Everything WRONG about Squid Game (Round 6)
Updated: Mar 14
With amazing success from the latest trending Netflix show, Squid Game, or Round 6 in Portuguese, Korea has reached another milestone in international recognition and representation. Success with Korean pop culture media is well known as Korean pop music, Bong Joon Ho’s Parasite, and most recently, the show Squid Game. The series is about playing rounds of different children’s games that are offered to those in debt to earn a considerable amount of money. The players play to survive and make it past each round without dying. The nerve-wrecking plot, combined with amazing cinematography and reflections of the real world widened the audience significantly, which continuously grew after its peak in fame. The Korean show is in a different language, meaning it has subtitles and dubbed audio available for those who don’t enjoy reading, provided by Netflix. However, dubbing is not always everyone’s first choice since it’s uncomfortable to watch unsynced audio with images.
Watching shows in different languages with subtitles is not a newly introduced concept. However, people manage to spark arguments on social media platforms about their unwillingness to watch the show due to their inevitable struggle with reading. Of course, this statement is not directed to those who struggle with literacy and comprehension, but to those who have begun to show their ignorance by refusing to watch something in a different language despite its popularity.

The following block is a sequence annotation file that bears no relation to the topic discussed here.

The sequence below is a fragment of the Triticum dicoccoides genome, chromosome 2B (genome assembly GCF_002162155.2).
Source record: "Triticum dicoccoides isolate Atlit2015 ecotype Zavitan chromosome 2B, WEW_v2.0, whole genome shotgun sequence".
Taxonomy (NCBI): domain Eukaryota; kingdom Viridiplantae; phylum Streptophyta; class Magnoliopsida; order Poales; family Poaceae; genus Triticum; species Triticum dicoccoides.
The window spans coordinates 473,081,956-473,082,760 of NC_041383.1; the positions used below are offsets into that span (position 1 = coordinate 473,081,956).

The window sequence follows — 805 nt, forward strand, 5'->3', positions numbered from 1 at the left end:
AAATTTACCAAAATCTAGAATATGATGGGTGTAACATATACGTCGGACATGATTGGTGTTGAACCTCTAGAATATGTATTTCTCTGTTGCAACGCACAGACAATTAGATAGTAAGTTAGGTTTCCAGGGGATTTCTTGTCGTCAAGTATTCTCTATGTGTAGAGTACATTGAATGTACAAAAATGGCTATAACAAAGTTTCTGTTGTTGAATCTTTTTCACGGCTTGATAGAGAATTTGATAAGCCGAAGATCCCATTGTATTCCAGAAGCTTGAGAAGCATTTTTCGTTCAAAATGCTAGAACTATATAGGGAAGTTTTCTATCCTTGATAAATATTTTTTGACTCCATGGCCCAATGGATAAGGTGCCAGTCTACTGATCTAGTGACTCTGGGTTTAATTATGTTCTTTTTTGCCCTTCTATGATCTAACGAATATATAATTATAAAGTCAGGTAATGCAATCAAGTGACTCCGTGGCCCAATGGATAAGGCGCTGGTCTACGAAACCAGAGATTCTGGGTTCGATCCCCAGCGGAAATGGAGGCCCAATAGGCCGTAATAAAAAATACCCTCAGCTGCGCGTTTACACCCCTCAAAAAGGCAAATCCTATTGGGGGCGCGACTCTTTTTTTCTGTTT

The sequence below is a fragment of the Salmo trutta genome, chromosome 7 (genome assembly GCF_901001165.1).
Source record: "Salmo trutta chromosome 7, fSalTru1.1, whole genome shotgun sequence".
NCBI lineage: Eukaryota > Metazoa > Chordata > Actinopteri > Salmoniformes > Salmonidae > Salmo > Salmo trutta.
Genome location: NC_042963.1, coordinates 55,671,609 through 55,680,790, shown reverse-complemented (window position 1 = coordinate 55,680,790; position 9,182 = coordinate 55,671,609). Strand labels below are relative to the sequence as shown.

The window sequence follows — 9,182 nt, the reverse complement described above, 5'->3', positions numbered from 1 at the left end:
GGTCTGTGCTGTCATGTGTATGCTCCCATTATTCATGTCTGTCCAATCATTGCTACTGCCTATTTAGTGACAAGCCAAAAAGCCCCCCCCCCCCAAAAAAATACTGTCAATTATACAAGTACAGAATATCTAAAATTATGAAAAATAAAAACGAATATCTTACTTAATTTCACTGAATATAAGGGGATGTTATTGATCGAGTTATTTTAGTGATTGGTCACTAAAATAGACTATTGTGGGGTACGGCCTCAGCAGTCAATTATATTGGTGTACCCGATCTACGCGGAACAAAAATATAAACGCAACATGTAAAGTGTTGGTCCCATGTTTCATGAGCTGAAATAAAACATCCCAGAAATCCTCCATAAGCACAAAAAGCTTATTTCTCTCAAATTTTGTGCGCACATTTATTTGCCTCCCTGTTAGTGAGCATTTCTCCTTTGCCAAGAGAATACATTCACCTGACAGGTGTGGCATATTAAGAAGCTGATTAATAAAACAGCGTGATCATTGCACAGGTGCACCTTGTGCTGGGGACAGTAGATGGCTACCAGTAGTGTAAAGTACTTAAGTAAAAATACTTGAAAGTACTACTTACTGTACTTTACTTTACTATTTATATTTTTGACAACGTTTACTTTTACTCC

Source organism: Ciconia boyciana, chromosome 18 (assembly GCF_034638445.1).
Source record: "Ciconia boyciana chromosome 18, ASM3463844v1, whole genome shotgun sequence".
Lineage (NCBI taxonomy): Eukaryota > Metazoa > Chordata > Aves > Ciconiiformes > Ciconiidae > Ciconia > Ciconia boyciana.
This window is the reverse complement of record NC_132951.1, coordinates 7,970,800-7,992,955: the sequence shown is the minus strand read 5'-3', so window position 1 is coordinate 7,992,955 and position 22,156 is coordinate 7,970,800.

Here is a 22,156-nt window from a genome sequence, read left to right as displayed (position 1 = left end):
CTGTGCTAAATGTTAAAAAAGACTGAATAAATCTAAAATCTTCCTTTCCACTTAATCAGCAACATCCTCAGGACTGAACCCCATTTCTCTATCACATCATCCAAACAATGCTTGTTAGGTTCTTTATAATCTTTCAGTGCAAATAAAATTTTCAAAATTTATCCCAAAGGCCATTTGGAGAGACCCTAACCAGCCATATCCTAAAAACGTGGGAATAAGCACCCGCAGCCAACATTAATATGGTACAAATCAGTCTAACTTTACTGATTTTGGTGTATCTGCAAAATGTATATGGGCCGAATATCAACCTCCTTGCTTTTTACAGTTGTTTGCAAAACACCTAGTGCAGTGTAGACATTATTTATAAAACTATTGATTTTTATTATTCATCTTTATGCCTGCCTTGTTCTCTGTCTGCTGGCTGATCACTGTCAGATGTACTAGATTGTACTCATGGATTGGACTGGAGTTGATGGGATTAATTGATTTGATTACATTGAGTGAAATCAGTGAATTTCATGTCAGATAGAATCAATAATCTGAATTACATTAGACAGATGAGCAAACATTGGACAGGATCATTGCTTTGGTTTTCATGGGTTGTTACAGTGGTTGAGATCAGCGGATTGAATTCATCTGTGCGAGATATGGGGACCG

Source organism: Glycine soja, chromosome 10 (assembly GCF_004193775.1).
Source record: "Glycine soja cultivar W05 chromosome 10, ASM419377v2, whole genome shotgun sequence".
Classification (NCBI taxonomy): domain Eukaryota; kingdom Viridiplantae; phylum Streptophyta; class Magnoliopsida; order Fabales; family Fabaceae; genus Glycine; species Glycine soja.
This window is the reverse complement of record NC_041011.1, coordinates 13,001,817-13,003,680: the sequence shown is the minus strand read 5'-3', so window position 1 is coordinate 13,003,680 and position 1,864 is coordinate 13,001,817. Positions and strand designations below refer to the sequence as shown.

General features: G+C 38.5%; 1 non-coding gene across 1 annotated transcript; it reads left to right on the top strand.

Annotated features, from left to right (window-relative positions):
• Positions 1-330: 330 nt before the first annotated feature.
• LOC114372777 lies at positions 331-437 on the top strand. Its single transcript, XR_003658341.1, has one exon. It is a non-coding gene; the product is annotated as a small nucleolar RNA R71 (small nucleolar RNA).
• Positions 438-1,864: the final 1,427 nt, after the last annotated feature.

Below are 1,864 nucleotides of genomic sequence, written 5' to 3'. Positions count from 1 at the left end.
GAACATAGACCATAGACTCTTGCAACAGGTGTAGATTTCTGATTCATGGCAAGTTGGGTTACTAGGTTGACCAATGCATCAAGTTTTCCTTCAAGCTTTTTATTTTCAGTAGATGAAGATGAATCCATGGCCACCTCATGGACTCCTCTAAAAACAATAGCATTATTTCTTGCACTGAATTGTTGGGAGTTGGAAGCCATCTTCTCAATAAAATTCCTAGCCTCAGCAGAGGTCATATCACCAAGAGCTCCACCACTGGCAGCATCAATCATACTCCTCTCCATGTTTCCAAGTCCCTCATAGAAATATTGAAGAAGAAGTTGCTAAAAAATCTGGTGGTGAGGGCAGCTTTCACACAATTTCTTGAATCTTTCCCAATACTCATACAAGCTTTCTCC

This refusal goes far deeper than people being offended because of a show: it’s proving something to the rest of the world. Blatant rejection popping up in various places encouraged many people to argue back and explain how this derives from a very outdated ideology made of self-centeredness and ethnocentrism. Comments such as “Bro then make one with people who speak English”, (@the_jack_kilgour on TikTok), have brought such negativity upon this Korean success, by proving to foreigners that the world still struggles with understanding cultural differences. It subconsciously contributes to the increasing xenophobia together with the rising internationalization of the entirety of media.
One of the best quotes about overcoming this struggle with foreign media is by Bong Joon Ho himself, who has made history after introducing a sensational Korean movie that won 4 awards, “Once you overcome the one inch tall barrier of subtitles, you will be introduced to so many more amazing films”. Reading at a fast pace is difficult to adapt to at first but eventually gets easier the more you watch. Squid Game’s subtitles are no faster than the ones in the documentary you watched during Science Class in 1st grade.
Rather than immediately turning your back to foreign media because of subtitles, introduce yourself to a new simple goal. This is not only the first step in overcoming a personal issue with media consumption but one with all of us doing our part in creating a more flexible environment everywhere, especially for an international school.